Good Morning, No 549, The Daily Paper of the Submarine Branch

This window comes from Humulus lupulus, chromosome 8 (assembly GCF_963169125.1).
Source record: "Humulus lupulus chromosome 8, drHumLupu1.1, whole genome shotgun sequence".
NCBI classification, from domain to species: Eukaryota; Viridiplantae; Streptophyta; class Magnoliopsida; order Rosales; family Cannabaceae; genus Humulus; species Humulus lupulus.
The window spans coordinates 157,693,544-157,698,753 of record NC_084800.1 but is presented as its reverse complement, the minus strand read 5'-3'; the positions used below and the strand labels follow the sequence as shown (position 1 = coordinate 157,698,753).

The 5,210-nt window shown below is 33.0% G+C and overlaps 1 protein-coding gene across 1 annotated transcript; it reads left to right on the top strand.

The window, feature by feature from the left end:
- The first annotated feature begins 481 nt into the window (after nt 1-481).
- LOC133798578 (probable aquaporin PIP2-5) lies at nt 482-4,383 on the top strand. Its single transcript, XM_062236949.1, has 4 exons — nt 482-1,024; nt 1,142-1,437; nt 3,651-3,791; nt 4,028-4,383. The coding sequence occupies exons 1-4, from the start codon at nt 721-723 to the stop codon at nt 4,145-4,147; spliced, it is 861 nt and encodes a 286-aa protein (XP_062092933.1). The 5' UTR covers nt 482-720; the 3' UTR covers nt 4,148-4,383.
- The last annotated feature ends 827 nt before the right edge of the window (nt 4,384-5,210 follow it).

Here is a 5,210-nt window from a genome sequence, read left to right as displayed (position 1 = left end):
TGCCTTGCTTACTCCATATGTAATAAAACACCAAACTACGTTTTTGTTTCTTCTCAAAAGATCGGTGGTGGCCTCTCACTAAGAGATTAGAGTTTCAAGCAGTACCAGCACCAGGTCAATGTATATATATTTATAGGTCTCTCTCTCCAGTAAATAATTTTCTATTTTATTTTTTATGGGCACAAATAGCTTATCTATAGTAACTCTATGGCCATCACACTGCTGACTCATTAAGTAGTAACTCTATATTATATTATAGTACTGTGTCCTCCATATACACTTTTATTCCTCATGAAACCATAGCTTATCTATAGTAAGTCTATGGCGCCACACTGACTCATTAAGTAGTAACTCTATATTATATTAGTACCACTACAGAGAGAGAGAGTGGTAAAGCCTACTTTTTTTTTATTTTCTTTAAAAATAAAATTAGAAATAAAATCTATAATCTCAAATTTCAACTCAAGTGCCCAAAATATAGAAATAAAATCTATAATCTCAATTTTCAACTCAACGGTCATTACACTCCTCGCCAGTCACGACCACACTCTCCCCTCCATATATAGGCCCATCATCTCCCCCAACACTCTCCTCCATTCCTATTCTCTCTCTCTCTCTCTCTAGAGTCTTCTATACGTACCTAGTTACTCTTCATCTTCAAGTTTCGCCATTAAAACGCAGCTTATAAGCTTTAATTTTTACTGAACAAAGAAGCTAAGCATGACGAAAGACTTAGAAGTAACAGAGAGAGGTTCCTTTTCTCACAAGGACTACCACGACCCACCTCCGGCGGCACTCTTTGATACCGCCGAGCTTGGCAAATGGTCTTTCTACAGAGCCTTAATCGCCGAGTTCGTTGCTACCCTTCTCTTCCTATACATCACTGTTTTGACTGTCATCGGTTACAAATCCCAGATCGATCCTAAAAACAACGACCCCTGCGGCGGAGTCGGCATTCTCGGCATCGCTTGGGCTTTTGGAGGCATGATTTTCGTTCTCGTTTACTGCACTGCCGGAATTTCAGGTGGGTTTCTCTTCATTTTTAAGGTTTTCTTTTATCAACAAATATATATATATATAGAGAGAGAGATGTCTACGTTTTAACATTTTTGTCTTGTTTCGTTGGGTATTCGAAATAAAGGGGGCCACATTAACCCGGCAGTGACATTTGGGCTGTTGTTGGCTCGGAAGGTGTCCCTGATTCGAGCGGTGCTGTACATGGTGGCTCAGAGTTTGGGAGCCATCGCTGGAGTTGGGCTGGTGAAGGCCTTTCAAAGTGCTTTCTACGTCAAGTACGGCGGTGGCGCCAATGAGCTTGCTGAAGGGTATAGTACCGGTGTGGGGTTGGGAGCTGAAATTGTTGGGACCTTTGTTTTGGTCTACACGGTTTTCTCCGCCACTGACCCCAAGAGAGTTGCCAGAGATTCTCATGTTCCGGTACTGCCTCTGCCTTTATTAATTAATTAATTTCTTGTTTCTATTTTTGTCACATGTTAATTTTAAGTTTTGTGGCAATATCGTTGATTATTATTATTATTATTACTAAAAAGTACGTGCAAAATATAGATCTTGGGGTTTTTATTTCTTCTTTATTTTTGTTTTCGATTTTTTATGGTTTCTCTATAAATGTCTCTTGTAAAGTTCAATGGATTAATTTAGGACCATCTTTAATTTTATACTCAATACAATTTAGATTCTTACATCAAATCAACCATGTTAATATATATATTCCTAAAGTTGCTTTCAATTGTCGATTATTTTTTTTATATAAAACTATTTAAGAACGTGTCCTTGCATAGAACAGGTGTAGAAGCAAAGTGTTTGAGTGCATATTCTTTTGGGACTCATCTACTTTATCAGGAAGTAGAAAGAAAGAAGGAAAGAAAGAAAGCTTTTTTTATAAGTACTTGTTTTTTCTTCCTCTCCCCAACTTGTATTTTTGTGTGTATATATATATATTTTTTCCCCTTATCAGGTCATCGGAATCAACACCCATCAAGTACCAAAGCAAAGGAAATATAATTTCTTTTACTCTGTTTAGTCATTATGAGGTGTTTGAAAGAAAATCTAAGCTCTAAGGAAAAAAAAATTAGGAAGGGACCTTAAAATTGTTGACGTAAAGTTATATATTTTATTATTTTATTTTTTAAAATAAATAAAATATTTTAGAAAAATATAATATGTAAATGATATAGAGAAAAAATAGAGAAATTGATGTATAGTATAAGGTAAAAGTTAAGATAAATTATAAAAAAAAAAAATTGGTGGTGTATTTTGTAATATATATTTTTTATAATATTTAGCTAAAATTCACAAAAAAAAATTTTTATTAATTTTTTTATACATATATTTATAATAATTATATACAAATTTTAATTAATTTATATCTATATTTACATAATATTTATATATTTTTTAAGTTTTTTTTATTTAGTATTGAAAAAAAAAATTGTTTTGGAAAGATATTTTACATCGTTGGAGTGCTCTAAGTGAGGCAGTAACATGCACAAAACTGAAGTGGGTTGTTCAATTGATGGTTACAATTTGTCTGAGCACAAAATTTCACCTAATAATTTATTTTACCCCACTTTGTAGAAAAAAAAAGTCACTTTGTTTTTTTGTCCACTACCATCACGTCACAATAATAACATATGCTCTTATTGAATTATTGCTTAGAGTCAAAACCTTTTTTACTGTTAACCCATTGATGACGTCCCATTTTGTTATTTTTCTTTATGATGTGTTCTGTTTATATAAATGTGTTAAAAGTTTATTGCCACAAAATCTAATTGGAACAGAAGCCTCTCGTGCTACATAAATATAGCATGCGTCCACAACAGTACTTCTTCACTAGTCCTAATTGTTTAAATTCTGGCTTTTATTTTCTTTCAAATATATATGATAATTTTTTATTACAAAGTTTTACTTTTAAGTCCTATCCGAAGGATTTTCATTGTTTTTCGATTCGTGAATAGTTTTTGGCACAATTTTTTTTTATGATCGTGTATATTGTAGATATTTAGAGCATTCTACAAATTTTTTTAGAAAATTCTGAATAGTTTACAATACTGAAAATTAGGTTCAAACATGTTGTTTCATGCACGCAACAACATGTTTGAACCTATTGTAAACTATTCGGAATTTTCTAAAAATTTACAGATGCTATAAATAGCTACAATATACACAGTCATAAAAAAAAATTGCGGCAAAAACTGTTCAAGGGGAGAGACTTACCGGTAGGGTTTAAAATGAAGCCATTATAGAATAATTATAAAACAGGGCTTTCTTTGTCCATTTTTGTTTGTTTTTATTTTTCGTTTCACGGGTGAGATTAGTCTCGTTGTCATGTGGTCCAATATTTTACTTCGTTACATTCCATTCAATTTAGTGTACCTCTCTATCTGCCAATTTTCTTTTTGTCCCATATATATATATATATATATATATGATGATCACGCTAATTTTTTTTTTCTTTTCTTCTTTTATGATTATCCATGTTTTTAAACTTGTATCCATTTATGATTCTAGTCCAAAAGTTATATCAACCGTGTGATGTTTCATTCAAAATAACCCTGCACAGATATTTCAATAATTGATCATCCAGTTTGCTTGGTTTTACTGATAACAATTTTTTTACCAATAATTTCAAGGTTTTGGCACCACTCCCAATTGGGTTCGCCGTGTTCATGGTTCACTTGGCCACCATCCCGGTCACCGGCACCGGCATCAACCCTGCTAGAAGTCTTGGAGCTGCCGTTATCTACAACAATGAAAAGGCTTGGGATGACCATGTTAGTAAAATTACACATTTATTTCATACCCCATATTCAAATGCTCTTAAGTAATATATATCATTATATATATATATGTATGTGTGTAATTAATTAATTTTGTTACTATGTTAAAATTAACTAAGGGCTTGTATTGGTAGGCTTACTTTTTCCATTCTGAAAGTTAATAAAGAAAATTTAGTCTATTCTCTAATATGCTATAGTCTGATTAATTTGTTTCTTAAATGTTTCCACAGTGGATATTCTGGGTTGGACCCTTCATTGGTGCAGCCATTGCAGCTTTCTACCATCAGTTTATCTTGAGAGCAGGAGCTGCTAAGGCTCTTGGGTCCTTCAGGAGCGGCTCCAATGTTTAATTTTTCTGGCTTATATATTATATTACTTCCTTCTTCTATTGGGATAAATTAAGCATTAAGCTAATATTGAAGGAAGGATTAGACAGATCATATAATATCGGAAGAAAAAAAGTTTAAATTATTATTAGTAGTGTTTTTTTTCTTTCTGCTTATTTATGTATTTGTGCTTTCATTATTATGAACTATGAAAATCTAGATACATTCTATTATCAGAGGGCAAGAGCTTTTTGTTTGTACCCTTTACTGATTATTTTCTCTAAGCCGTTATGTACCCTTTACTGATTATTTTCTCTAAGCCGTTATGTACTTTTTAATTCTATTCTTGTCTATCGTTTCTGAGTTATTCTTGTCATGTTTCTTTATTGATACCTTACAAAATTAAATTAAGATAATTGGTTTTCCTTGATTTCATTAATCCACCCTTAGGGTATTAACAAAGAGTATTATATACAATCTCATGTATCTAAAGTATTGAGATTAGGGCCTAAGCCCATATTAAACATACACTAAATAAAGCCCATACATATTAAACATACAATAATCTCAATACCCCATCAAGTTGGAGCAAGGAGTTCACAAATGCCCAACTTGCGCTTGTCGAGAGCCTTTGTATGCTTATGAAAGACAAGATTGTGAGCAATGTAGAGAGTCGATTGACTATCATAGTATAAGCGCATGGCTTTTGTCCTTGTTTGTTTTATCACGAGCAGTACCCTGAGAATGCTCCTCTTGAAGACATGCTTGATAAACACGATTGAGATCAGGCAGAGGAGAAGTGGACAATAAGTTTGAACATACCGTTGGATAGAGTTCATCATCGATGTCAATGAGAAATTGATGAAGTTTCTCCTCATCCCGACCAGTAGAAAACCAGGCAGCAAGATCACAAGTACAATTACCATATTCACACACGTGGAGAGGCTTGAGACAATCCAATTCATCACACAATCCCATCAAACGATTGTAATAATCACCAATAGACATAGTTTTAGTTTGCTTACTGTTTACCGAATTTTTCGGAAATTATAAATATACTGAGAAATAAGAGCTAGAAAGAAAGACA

No. 549 GOOD MORNING 3 WANGLING WORDS-8 1. Insert consonants in 0 A 0 and 0 0 I and get a fruit and a vegetable. 2. Here are two female ani­mals whose syllables, and the letters in them, have been shuffled. What are they ?TINE— SERGSIVX. 3. If “solid' is the “lid ”of substance, what is the lid cf (a) Strength, (lb) Heaviness. 4. Find the two things to read hidden in :Oldest or youngest, they all like Edgar Allan Poe, master of the macabre. Answers to Wangling Words—No. 4871. FIJI, SOLOMON 2. SLIPPER—(BRACES 3. (a) Decimate, (b) Mater. JANE I HE WOULDN'T HANG f t (Continued from Page 1) And again the trap stuck where it was. This was getting serious. Nobody could account for it. But they were going to hang Lee it was their job to hang him, and these were conscien­tious workmen at hanging. They marched Lee back to a cell and called for carpenters. They sawed the ed/ges off the flaps sio that there could not be another hitch. They tested the trap again. It worked. 1. A stich is a knot made in sewing., line of verse, pain in the side, part of a sewing machine ?2. Why are 20 shillings called a Pound ?3. What is the oldest canal inStall use, and about how old is it? 4. When were the first cov­ered double-deck buses used in London ?5. About how many times is the communication cord pulled every year on British railways? 6. Which of the following is an intruder, and why ?Pill, Tablet, Pellet, Tabloid, Bolus ?Answers to Quiz in No. 5481 .Kind of hat. 2. Sweep chimneys. (It was the flrsit jointed sweep's brush.) 3. Jacob Ritty, 1879.4. The first guineas were coined in Charles Lis reign, and were minted from gold ob­tained from the Guinea Coast. 5. Wordsworth, Coleridge, Southey. They all lived in the Lake District of Cumberland. 6. Seccotine is a trade name others arent. Back came Lee at ten min­utes past eight He was guided to the trap for the third time. The bolt was drawn for the third time. And the trap refused to work for the third time. This was more than serious. It spread consternation among the officials. Their nerve was gone. They put Lee back in his cell, took tihe cap off his face, and left him. They communi­cated the catastrophe to the Home Office. The Home Office did noit know what to do. No man. had ever been so near eternity by hanging and had not made the grade. The Home Office com­promised. They granted the prisoner a “respite,” and went into a huddle about the whole business. I can tell you more strange things about this tragic at­tempt to hang Lee. The Gover­nor of Exeter Gaol always carried about with him a little pocket almanack. Under each day there was a quotation, sometimes from the Bible, sometimes fixxm famous writers. where 'sm y PRETTIEST fro ck, Dl ? - I'VE GOT THE CHANCE OF A JOB ¦iTii W(TH EN L<£ISA I I !L _ li K f-A J r v WHAT/— ¦To ENTERTAIN THE TKOOP5, JANE? J LIEUT. LAMBSWOOL- HE'S THE CONDUCTING OFFICER—SAYS “THE FRONT-LINE FOLLIES" HAVE MISLAID THEIR SOUBRElTE —SHE FELL IN A TANK -TR A PEN ROUTE- ix A TW s. Cm. -AND HE'S PERSUADED YOUR MUM lb LtT HIM INTRODUCE TOME GUS HOOEY THE PRODUCER TO SE IF I'LL DO FOR THE FART .'The Governor took out his book to make a note about this incident, and his eye leaped to the quotation printed below the date of Monday, February 23rd. This is what he read: “Surely it is the hand of the Lord that has done this. You can call that coincidence or what you will. I give it as a matter of interest. But the Home Office was shaken. The same evening as the trap-door at the gaol had refused to work, Mr. (later Lord) Cross rose up in the House of Commons and asked whether, “in view of what had occurred at Exeter Gaol ”that morning, anymore attempts were to be made to hang Lee.” The Home Secretary (Sir William Harcourt) faced a crowded House and shook his head “No, sir,” he said, in reply.“ Nio, sir.” He couldn't say more—or less. The House was satisfied. Well, they hadn't finished with Lee, although they didn t try to hang him anymore. They sent him to penal servitude for life. He spent most of over twenty years at Portland, a useful and exemplary prisoner, a member of the chapel choir. I know that some people re­garded the failure as a sign from Heaven. I don't know. Think over the matters of Lees dream, the quotation in the Governor6 diary, the tests and further tests that were made. Lee always said he was innocent. Was all this merely coinci­dence ?Or what ?Write and tell me if you think so, or what you think. Ill be interested. CROSSWORD CORNER/ Z 34- to 1 2 I3\ 15 IQ '9 UJ i|/-f c o o.'- You HAVE ALL THE LUCK, DEAR.' Z 33134/68 CLUES ACROSS. 1 Slant. 5 Wood. 10 One of U.S-A. 11 Glory 12 Quite. 14 Trumpet. ItS Quiver. 17 Notion 18 Collection. 19 Toes. 0|1 (Famous author. 24 Summons. 26 Wheel projection. 7/2 Vivacity. 29 Engraver. 31 Uneven. 33 County. 34 Cotton gaute. 35 Formerly. 36 Soak. 37 Melodious. IT :¦CLUES OOWN. 1 Sorts out. 2 Frowned 3 Young bird. 4 Tropical tree. 5 Hot surface. 6 Diijsimilar. 7 Thorough­fares. 8 Certain. 9 Stair-top. 13 Rustic. 16 Search and rob 20 Expenses. 21 Be suspended. 22 Constrain. 23 Shortwaves. 24 Justification. 25 Backbone1 -26 Salute. 28 Oaf. 30 Sort of d«ng. 23< (Rose fruity( i w » 213i7i s f c L a RUGGLES tnu /win s 1 I FORM SAND A V 1 WHAT VOUR SffJNBi / S GARTH 7N ONE, VALIANT CAPT A IN.'-^ ALL PERISH DINE THE EXPLOSION -f?E S T THElf? SOULS, HERETICS V THOJ6H THEY WERE! m JUST JAKE STARLIGHT REV A HRUIBA RALSTON, who makes her stellar bow to the English public in the British Lion/Republic production, “Storm Over Lisbon,” was one of Europe's foremost figure- skating stars prior to the present war. She was bom in Prague, capital of the now dismembered Czechoslovakian Republic. In addition to receiving her education in that historic Balkan Veracity, studied for eight years in a ballet dancing school. Her training as a dancer played a major part in shaping her career as a top-flight amateur figure skater. This factor, and three years' assiduous practice in London under outstand­ing professional instructors, laid the ground­work for Veras brilliant rise to fame. She was 13 when she won her first cham­pionship. the city title of Prague. In her first year of competition for the championship of her country' she won with consummate ease. For the next four years Vera held undisputed sway as womens amateur figure-skating cham­pion of the Czech Republic. With her reputation assured, Vera visited the United States and Canada in 1937. She enjoyed a triumphant tour lasting five months and then returned to Eurooe. War clouds soon began rumbling, however, and the skater realised that her future fay in America. She left Czechoslovakia in October of 1938, and resolved to make afresh start in that 'country. She was featured for a time at the Winter Sport Show held at Madison Square in New York, appeared for six months with an ice evue at the Hotel New Yorker, then joined the “Ice Vanities ”and toured with the show. When the Ice-Capades Company was formed J the spring of 1940 she was offered a contrt as one of the featured stars, and prompt accepted. It was while she was touring with the let Capadcs Company sometime ago that she became a cmitr cdrhrr. As a "girl without a country." immigration authorities ruled that her visitors permit had expired. When news of her plight made the front pages of the news- oapers. offers of marriage from American men poured in from every part of the country. The skater's case was taken to Washington, however, and satisfactorily settled. Vera took out nationalisation papers, and is now a fully- fledged American citizen. Vera studied dramatics in Europe, and has long nursed the ambition to make a name for herself as an actress. This ambition she realises in “Storm Over Lisbon.” She speaks English quite fluently, and has a charming voice. Her middle name is pronounced with the“ H ”silent. Dick Cordon